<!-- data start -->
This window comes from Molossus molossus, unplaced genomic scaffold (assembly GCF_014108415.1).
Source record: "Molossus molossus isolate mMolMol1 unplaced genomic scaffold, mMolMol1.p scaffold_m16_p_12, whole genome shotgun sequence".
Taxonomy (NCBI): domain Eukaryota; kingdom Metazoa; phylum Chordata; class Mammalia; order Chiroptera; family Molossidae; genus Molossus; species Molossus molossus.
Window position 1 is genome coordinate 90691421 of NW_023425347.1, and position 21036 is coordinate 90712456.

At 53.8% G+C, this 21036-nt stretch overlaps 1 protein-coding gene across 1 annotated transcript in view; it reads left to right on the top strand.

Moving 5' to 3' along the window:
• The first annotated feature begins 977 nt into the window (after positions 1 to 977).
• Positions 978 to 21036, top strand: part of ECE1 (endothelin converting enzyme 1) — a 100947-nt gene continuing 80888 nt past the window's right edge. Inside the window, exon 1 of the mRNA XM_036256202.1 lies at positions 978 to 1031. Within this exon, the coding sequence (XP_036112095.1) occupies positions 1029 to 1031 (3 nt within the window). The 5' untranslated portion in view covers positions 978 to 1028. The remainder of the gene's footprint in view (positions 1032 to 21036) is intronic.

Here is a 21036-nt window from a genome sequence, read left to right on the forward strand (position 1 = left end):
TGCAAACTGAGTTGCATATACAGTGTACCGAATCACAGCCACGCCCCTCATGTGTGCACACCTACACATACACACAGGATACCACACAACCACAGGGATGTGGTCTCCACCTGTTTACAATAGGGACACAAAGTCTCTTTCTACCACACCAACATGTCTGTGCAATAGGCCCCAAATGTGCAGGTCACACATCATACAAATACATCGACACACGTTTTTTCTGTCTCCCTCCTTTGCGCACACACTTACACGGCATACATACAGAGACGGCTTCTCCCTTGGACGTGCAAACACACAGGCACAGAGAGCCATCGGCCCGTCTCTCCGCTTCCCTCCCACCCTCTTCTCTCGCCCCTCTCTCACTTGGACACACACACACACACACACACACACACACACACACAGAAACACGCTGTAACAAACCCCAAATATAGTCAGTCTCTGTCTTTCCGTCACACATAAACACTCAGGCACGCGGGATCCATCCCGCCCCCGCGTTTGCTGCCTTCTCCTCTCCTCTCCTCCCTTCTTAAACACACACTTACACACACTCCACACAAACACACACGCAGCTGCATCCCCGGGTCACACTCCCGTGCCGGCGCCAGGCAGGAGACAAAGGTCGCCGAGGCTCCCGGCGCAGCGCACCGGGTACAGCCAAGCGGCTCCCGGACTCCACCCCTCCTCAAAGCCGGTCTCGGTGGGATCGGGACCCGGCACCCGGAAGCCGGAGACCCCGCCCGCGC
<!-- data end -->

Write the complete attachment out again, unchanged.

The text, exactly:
This window comes from Molossus molossus, unplaced genomic scaffold (assembly GCF_014108415.1).
Source record: "Molossus molossus isolate mMolMol1 unplaced genomic scaffold, mMolMol1.p scaffold_m16_p_12, whole genome shotgun sequence".
Taxonomy (NCBI): domain Eukaryota; kingdom Metazoa; phylum Chordata; class Mammalia; order Chiroptera; family Molossidae; genus Molossus; species Molossus molossus.
Window position 1 is genome coordinate 90691421 of NW_023425347.1, and position 21036 is coordinate 90712456.

At 53.8% G+C, this 21036-nt stretch overlaps 1 protein-coding gene across 1 annotated transcript in view; it reads left to right on the top strand.

Moving 5' to 3' along the window:
• The first annotated feature begins 977 nt into the window (after positions 1 to 977).
• Positions 978 to 21036, top strand: part of ECE1 (endothelin converting enzyme 1) — a 100947-nt gene continuing 80888 nt past the window's right edge. Inside the window, exon 1 of the mRNA XM_036256202.1 lies at positions 978 to 1031. Within this exon, the coding sequence (XP_036112095.1) occupies positions 1029 to 1031 (3 nt within the window). The 5' untranslated portion in view covers positions 978 to 1028. The remainder of the gene's footprint in view (positions 1032 to 21036) is intronic.

Here is a 21036-nt window from a genome sequence, read left to right on the forward strand (position 1 = left end):
TGCAAACTGAGTTGCATATACAGTGTACCGAATCACAGCCACGCCCCTCATGTGTGCACACCTACACATACACACAGGATACCACACAACCACAGGGATGTGGTCTCCACCTGTTTACAATAGGGACACAAAGTCTCTTTCTACCACACCAACATGTCTGTGCAATAGGCCCCAAATGTGCAGGTCACACATCATACAAATACATCGACACACGTTTTTTCTGTCTCCCTCCTTTGCGCACACACTTACACGGCATACATACAGAGACGGCTTCTCCCTTGGACGTGCAAACACACAGGCACAGAGAGCCATCGGCCCGTCTCTCCGCTTCCCTCCCACCCTCTTCTCTCGCCCCTCTCTCACTTGGACACACACACACACACACACACACACACACACACACAGAAACACGCTGTAACAAACCCCAAATATAGTCAGTCTCTGTCTTTCCGTCACACATAAACACTCAGGCACGCGGGATCCATCCCGCCCCCGCGTTTGCTGCCTTCTCCTCTCCTCTCCTCCCTTCTTAAACACACACTTACACACACTCCACACAAACACACACGCAGCTGCATCCCCGGGTCACACTCCCGTGCCGGCGCCAGGCAGGAGACAAAGGTCGCCGAGGCTCCCGGCGCAGCGCACCGGGTACAGCCAAGCGGCTCCCGGACTCCACCCCTCCTCAAAGCCGGTCTCGGTGGGATCGGGACCCGGCACCCGGAAGCCGGAGACCCCGCCCGCGC